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Erdogan to be sworn in as Turkey's president

Turkey's President-elect Recep Tayyip Erdogan and with incoming prime minister Ahmet Davutoglu wave as they leave the stage together during the Extraordinary Congress of the ruling AK Party (AKP) in Ankara August 27, 2014. (REUTERS/Umit Bektas)

ANKARA: Recep Tayyip Erdogan is set to take the oath of office as Turkey's first popularly elected president Thursday, a position that will keep him in the nation's driving seat for at least another five years.

Following his installation, Erdogan is scheduled to appoint Foreign Minister Ahmet Davutoglu, his designated successor as prime minster and loyal ally, to form a new government.

Erdogan has dominated Turkish politics for a decade and won Turkey's first direct presidential elections on August 10. He has indicated he wants to transform the presidency from a largely ceremonial post into a more powerful position and his expected to retain sway in the country's running.

Erdogan Wednesday rejected claims that Davutoglu would merely do his bidding. He said the two would work "hand in hand" in achieving goals he has set for the country, which includes enacting a new constitution.

Dozens of foreign dignitaries are attending Erdogan's inauguration ceremony, but representation from Turkey's key allies in the West is at a low level, with the United States sending its acting ambassador in Ankara. Erdogan's image in the West has been hit by his increasingly authoritarian tendencies and by corruption allegations which the Turkish leader has rejected as a conspiracy to topple him.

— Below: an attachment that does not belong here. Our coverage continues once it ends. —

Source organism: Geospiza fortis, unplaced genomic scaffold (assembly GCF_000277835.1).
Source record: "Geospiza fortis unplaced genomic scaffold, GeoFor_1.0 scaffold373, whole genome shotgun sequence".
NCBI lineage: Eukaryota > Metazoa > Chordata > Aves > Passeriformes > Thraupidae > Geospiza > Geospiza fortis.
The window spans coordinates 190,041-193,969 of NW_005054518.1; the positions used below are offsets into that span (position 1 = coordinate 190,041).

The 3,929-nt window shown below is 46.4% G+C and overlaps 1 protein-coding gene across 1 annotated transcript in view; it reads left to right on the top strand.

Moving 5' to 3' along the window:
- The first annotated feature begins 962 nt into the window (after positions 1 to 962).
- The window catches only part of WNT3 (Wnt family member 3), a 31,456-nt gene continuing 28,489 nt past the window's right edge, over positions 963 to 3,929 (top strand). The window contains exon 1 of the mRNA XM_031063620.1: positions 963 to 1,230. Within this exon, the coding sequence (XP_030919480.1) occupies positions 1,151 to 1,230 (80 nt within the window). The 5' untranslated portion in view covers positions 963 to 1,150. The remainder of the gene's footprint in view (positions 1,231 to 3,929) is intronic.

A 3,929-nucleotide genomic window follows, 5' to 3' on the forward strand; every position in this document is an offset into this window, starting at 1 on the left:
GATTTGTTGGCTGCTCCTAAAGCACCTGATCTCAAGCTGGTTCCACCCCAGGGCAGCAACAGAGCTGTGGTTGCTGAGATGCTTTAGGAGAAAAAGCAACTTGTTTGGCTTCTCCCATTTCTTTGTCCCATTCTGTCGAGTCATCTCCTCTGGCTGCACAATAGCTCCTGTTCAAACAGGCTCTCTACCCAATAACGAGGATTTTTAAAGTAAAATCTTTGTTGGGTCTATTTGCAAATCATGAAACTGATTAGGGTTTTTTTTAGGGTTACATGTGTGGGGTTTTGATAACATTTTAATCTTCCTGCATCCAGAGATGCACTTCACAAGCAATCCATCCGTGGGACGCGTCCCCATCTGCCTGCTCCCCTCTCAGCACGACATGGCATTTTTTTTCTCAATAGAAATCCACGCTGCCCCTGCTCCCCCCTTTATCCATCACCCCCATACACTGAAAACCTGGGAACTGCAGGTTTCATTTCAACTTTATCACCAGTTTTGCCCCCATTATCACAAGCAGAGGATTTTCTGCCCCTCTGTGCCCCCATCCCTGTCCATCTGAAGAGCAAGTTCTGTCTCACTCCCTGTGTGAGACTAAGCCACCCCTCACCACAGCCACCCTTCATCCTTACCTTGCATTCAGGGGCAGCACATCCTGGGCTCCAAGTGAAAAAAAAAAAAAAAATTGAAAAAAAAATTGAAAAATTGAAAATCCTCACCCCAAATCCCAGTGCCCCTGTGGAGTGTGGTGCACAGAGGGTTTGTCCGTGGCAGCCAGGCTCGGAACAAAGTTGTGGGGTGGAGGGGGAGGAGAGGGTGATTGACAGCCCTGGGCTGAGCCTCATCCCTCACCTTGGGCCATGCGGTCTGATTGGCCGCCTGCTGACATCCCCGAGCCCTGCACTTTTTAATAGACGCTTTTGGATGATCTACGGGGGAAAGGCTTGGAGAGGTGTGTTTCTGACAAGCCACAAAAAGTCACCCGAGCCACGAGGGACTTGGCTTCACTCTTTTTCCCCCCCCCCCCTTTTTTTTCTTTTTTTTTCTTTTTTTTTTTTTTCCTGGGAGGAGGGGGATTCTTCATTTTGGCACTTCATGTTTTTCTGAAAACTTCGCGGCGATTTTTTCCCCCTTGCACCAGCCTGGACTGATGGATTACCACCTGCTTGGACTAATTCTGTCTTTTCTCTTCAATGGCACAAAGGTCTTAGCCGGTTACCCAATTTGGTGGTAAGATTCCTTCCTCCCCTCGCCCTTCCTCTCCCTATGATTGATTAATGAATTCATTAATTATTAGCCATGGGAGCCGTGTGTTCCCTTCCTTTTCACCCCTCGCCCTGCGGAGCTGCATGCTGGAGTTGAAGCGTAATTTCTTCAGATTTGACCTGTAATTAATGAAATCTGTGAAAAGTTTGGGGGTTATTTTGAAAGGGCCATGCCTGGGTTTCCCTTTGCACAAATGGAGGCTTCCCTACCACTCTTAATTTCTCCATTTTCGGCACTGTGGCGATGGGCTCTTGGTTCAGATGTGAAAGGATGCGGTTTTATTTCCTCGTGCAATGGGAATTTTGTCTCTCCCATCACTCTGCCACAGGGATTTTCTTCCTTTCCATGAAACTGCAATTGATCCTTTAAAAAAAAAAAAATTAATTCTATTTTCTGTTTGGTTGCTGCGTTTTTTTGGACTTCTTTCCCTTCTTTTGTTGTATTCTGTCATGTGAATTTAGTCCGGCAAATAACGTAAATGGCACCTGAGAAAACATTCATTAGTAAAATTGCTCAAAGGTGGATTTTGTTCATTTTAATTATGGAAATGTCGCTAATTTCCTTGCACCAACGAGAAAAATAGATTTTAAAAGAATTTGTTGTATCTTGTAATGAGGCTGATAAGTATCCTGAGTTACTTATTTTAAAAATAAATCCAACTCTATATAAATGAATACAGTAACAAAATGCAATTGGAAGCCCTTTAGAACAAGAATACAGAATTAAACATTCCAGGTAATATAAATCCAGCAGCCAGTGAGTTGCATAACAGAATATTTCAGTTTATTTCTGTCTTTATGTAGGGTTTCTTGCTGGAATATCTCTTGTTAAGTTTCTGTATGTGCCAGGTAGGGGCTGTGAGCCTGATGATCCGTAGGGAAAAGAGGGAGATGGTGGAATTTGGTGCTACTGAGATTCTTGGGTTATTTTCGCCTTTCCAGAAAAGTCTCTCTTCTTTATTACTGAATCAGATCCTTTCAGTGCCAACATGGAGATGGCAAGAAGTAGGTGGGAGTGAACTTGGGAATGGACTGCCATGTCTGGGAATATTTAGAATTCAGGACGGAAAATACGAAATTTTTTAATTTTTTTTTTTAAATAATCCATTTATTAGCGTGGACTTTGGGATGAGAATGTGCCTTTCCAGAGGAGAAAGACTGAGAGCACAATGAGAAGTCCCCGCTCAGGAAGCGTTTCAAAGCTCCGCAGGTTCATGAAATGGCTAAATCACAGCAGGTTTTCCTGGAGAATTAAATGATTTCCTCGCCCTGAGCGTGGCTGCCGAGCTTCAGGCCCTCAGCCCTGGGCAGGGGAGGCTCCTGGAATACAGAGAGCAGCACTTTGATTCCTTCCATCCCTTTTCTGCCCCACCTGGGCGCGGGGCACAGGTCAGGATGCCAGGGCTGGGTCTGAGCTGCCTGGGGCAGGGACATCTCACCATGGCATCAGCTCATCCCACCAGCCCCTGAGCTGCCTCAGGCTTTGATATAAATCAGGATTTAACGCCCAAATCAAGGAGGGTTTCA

Kemal Kilicdaroglu, the leader of Turkey's main opposition party, said he would shun the inauguration ceremony. He has accused Erdogan of violating the constitution by not stepping down as prime minister immediately after his election as president.

Erdogan "will pledge allegiance to the constitution but he will lie. I don't want to witness that lie," Kilicdaroglu said.

 

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Summary

Recep Tayyip Erdogan is set to take the oath of office as Turkey's first popularly elected president Thursday, a position that will keep him in the nation's driving seat for at least another five years.

Erdogan has dominated Turkish politics for a decade and won Turkey's first direct presidential elections on August 10 .

Kemal Kilicdaroglu, the leader of Turkey's main opposition party, said he would shun the inauguration ceremony. He has accused Erdogan of violating the constitution by not stepping down as prime minister immediately after his election as president.


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